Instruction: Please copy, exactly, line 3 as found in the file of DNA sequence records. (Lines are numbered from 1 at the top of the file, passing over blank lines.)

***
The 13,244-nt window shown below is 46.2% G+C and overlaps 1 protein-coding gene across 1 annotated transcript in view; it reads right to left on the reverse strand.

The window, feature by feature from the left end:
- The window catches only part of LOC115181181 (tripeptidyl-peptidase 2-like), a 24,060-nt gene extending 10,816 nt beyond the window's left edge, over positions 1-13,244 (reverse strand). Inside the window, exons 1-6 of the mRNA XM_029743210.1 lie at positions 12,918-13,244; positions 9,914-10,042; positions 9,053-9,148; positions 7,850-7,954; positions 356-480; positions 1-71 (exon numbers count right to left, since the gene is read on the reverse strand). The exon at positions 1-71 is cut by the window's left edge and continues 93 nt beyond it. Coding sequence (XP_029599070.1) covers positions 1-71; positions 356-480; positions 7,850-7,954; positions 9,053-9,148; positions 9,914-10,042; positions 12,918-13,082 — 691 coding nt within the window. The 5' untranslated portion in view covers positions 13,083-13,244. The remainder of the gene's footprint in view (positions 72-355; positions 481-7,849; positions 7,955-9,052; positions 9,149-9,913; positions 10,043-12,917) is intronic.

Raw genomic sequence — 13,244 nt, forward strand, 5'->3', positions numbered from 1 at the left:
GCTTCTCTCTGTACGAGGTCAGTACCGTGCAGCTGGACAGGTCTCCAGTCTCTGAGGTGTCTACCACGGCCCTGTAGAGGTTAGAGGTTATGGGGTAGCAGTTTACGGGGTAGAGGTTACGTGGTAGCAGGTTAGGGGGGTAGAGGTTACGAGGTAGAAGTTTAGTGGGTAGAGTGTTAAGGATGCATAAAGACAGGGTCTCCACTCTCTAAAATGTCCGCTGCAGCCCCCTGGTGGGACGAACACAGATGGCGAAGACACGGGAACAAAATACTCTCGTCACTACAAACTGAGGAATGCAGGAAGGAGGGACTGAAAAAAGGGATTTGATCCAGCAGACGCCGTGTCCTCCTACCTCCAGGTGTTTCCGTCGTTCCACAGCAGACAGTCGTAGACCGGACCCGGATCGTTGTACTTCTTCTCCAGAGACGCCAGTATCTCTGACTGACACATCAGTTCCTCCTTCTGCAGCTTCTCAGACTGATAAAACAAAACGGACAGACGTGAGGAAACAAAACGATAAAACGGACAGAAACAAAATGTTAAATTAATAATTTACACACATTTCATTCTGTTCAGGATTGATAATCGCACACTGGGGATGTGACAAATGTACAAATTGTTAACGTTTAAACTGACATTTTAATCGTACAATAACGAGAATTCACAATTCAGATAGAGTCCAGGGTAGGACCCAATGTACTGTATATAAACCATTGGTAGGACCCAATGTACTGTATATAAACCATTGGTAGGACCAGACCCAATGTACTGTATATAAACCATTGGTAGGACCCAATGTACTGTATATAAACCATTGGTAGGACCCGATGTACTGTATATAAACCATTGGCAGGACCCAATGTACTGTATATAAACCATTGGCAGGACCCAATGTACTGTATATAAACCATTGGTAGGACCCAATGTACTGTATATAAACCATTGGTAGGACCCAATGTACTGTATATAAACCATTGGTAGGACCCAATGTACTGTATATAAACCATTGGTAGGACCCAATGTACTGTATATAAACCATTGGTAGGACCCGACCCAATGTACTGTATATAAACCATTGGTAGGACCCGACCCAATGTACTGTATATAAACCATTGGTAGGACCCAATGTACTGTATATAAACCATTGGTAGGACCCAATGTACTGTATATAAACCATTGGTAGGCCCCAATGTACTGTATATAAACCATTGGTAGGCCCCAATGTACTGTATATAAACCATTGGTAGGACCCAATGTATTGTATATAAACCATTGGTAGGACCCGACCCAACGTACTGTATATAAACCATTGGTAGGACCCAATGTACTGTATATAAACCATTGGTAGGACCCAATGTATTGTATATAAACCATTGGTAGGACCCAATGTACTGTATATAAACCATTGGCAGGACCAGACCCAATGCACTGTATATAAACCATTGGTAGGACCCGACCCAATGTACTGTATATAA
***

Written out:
- The window catches only part of LOC115181181 (tripeptidyl-peptidase 2-like), a 24,060-nt gene extending 10,816 nt beyond the window's left edge, over positions 1-13,244 (reverse strand). Inside the window, exons 1-6 of the mRNA XM_029743210.1 lie at positions 12,918-13,244; positions 9,914-10,042; positions 9,053-9,148; positions 7,850-7,954; positions 356-480; positions 1-71 (exon numbers count right to left, since the gene is read on the reverse strand). The exon at positions 1-71 is cut by the window's left edge and continues 93 nt beyond it. Coding sequence (XP_029599070.1) covers positions 1-71; positions 356-480; positions 7,850-7,954; positions 9,053-9,148; positions 9,914-10,042; positions 12,918-13,082 — 691 coding nt within the window. The 5' untranslated portion in view covers positions 13,083-13,244. The remainder of the gene's footprint in view (positions 72-355; positions 481-7,849; positions 7,955-9,052; positions 9,149-9,913; positions 10,043-12,917) is intronic.